Metallica‘s Lars Ulrich has defended the band’s 2003 album ‘St Anger’ which has been criticized by fans for his lack of guitar solos, extended riffs and the thin drum sound.
In a recent interview on SiriusXm’s when asked if he stands behind the LP’s much-maligned snare sound, Lars said: “I stand behind it a hundred percent, because at that moment, that was the truth.
“Just my personality, I’m always just looking ahead, always thinking about the next thing. That’s just how I’m wired,” he continued.
“Whether it’s Metallica always thinking ahead, or in my personal life, or in relationships, whatever I’m doing, I’m just always thinking ahead. Sometimes, arguably, I spent too much time in the future, but I rarely spend any time in the past. And so the only time this stuff really comes up is in interviews.
“I hear ‘St. Anger’. That’s a pummeling and a half, and there’s a lot of incredible, raw energy, and it’s, like, ‘Woah!’ It’s been slapped around a little bit. But the snare thing, it was like a super-impulsive, momentary… We were working on a riff.
[James] Hetfield was playing a riff in the control room. And I ran up. I was, like, ‘I need to put a beat behind that.’ I ran into the tracking room and sat down and played a couple of beats over this riff to not lose the energy of the moment, and I forgot to turn the snare on. And then we were listening back to it, and I was, like, ‘Wow! That sound kind of fits that riff, and it sounds weirdly odd and kind of cool.’ And then I just kind of left the snare off for the rest of the sessions, more or less. And then it was, like, ‘Yeah, that’s cool. That’s different. That’ll fuck some people up. That sounds like that’s part of the pummeling,’ or whatever.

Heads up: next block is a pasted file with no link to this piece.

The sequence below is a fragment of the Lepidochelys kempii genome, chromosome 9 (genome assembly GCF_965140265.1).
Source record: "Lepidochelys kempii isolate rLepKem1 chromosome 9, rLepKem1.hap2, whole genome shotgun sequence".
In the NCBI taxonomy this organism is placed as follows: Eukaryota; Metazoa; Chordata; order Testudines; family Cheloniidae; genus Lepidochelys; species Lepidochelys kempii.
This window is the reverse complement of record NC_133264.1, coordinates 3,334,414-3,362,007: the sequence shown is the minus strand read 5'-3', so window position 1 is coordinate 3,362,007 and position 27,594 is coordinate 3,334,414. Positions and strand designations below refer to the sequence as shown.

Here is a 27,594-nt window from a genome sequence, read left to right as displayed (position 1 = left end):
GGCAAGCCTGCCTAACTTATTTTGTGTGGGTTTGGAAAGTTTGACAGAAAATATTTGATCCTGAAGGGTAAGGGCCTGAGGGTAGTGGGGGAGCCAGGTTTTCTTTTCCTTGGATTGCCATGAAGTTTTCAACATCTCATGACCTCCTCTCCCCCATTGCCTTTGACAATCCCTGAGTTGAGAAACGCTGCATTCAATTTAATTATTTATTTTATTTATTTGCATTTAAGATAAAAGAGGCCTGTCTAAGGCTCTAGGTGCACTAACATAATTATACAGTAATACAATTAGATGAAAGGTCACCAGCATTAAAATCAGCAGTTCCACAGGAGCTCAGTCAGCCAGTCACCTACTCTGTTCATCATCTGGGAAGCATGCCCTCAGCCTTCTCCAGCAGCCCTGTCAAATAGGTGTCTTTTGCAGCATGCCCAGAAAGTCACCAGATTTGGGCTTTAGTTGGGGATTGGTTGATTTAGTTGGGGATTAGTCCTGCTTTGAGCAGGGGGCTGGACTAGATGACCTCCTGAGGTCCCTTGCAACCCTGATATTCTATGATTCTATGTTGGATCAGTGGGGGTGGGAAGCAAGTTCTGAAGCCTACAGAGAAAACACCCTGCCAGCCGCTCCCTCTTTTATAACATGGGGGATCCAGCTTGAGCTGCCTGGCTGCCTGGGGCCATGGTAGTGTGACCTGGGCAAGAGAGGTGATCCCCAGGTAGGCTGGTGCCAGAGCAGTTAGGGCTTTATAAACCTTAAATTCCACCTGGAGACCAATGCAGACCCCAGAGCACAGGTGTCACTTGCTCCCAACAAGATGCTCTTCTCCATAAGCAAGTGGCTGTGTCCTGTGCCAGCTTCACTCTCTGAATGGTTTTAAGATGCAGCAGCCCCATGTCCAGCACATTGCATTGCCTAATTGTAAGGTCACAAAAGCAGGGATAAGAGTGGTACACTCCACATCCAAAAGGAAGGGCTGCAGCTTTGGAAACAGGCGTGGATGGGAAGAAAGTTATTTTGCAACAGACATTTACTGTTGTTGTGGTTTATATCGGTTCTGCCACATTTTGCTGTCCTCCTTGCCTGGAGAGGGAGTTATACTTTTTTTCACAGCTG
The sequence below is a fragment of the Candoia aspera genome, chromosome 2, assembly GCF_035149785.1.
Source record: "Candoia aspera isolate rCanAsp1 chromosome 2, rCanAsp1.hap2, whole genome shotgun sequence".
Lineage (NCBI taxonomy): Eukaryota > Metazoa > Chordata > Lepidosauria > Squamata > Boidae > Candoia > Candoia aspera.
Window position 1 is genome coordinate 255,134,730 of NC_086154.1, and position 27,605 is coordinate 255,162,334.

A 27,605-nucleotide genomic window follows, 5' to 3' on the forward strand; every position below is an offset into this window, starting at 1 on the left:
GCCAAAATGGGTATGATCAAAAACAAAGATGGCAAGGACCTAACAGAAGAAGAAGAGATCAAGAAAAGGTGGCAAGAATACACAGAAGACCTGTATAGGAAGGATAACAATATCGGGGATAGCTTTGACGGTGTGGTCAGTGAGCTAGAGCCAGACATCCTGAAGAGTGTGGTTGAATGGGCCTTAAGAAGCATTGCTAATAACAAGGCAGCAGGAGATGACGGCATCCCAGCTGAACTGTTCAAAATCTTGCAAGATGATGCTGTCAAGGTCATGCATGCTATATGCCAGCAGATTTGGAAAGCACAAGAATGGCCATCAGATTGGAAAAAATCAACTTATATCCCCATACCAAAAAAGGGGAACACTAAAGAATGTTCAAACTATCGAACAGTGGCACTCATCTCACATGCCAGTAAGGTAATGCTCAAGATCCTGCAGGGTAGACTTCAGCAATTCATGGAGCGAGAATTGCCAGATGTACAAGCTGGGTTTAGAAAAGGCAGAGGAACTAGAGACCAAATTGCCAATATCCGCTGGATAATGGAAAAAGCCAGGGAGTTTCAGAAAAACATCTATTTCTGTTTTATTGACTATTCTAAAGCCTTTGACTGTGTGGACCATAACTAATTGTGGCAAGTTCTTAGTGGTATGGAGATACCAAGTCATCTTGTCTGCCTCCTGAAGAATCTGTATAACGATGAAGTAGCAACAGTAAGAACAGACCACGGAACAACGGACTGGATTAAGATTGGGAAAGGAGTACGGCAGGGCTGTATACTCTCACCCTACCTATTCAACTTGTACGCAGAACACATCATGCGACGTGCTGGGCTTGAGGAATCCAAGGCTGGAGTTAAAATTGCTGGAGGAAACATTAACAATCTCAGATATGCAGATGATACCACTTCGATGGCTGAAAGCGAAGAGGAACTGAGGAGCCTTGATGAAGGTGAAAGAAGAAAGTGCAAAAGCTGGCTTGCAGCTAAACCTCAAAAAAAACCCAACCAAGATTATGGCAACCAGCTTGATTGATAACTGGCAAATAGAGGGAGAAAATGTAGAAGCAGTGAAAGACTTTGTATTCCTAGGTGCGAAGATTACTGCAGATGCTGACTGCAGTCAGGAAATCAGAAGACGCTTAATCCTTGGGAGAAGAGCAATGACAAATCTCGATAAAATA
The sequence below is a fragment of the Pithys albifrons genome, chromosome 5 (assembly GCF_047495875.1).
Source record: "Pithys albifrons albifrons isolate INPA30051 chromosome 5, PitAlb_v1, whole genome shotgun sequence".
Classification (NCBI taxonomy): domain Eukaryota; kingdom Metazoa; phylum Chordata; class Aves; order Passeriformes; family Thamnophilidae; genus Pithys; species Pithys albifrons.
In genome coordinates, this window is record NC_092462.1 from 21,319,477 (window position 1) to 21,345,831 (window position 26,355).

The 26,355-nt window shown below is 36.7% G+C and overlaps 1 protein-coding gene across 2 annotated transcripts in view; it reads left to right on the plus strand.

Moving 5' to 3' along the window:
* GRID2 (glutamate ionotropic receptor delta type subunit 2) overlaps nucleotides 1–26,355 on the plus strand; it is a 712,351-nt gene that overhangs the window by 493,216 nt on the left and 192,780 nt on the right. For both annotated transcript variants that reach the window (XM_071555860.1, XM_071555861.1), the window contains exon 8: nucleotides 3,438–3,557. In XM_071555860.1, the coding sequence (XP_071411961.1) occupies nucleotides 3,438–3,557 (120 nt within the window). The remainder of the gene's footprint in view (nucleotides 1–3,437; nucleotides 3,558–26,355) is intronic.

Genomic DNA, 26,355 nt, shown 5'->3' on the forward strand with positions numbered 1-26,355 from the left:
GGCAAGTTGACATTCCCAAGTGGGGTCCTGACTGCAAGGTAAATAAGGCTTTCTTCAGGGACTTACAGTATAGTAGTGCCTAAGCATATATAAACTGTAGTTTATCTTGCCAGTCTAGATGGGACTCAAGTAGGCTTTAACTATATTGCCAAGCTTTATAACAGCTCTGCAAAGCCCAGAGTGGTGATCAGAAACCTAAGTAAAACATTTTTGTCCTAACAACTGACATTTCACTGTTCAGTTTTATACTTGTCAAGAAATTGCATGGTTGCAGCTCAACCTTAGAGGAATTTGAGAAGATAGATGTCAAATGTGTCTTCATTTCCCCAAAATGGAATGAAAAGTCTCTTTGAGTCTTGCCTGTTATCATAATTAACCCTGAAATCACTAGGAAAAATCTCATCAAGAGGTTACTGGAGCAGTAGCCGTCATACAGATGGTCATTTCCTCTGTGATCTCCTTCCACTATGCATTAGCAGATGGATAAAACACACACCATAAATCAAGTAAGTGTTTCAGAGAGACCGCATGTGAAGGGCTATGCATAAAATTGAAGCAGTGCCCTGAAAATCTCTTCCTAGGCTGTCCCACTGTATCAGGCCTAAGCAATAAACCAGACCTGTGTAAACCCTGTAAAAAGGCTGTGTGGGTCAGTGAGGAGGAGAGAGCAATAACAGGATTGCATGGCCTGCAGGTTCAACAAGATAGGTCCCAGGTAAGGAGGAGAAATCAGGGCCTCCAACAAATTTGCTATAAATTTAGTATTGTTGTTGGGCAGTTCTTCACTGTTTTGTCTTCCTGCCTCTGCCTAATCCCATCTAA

And then it becomes this huge, debated thing. And sometimes we’ll kind of sit on the sidelines and go, like, ‘Holy shit! We didn’t see that one coming,’ in terms of the issue that it turns into.”
Ulrich went on to say that he has no regrets about any of the production choices Metallica made throughout their career: “I’m proud of all of those decisions, because I know at that time, they were the truth and it was the instinctive and the right thing to do,” he said.